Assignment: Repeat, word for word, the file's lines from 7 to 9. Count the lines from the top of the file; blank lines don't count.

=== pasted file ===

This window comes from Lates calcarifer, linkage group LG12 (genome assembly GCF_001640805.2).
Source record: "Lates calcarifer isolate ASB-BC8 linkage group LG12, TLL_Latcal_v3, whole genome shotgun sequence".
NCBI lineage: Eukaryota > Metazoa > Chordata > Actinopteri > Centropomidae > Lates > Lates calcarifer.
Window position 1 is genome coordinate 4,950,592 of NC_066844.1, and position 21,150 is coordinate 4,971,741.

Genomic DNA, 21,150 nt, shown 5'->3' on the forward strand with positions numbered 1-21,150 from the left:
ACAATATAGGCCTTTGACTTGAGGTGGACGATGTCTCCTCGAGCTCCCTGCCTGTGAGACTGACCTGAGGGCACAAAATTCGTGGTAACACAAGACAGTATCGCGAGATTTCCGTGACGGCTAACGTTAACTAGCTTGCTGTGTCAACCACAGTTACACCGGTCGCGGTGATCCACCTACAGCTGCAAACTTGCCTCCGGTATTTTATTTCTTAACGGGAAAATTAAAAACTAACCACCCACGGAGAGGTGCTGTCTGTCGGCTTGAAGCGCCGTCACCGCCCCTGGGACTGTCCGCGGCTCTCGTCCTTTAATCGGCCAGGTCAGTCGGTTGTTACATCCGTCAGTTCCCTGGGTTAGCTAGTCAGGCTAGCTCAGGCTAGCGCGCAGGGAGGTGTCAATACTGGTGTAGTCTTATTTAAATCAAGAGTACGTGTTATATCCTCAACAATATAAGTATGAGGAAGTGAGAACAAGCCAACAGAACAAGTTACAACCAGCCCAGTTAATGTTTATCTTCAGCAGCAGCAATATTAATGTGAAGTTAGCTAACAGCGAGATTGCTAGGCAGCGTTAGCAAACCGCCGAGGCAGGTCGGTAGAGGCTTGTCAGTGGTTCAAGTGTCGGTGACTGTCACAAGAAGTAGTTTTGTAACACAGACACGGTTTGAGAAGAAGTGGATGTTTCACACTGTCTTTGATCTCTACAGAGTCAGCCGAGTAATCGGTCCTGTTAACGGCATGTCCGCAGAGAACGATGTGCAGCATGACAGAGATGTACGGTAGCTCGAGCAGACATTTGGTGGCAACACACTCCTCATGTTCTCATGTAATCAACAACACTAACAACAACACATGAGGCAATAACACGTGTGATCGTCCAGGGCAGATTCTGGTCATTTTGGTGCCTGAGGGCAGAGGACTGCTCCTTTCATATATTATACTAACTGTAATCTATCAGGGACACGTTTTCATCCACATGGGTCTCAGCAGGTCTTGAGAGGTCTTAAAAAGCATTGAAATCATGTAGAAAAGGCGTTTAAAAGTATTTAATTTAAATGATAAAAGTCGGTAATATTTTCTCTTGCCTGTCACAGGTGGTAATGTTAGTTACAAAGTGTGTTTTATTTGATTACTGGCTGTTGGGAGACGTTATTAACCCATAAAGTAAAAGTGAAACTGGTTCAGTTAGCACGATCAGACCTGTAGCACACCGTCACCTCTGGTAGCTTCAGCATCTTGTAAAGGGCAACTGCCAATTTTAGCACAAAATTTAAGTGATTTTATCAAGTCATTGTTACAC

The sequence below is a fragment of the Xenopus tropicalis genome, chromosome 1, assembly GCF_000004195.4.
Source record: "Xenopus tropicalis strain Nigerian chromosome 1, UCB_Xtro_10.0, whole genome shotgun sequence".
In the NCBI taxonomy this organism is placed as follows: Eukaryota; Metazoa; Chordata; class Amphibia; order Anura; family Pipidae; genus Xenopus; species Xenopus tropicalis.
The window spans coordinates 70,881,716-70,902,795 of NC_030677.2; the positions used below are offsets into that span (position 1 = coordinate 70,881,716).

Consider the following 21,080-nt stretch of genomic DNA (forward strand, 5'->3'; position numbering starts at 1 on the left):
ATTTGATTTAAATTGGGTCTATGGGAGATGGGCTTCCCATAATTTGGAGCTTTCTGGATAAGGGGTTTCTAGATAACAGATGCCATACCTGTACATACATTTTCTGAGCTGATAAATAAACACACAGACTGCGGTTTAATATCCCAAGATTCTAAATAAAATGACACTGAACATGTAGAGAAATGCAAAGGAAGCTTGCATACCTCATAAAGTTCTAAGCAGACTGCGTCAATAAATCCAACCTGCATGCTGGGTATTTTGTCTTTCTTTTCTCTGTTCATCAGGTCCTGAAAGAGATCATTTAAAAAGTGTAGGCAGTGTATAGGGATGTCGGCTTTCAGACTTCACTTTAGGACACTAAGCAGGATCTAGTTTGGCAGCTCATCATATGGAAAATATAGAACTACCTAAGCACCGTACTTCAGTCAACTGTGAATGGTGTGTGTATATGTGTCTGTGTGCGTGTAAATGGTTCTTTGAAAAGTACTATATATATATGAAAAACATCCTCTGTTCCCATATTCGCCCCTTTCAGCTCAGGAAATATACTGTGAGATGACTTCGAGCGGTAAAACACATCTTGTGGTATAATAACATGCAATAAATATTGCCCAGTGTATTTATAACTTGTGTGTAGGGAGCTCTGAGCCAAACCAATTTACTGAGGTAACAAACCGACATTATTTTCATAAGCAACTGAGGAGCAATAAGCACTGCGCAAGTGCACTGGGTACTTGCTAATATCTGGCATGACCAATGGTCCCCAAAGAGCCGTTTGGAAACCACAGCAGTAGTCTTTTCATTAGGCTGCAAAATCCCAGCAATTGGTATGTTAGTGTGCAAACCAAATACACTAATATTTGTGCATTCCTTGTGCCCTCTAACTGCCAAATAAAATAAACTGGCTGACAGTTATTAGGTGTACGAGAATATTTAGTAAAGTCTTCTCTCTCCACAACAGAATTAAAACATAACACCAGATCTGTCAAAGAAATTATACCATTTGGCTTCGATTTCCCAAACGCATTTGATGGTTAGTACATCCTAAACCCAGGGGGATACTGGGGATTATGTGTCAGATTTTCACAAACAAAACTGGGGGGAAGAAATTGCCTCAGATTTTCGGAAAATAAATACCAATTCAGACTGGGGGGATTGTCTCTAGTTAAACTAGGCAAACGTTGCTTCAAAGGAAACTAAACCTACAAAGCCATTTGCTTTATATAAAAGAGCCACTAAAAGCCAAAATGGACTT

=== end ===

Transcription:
The sequence below is a fragment of the Xenopus tropicalis genome, chromosome 1, assembly GCF_000004195.4.
Source record: "Xenopus tropicalis strain Nigerian chromosome 1, UCB_Xtro_10.0, whole genome shotgun sequence".
In the NCBI taxonomy this organism is placed as follows: Eukaryota; Metazoa; Chordata; class Amphibia; order Anura; family Pipidae; genus Xenopus; species Xenopus tropicalis.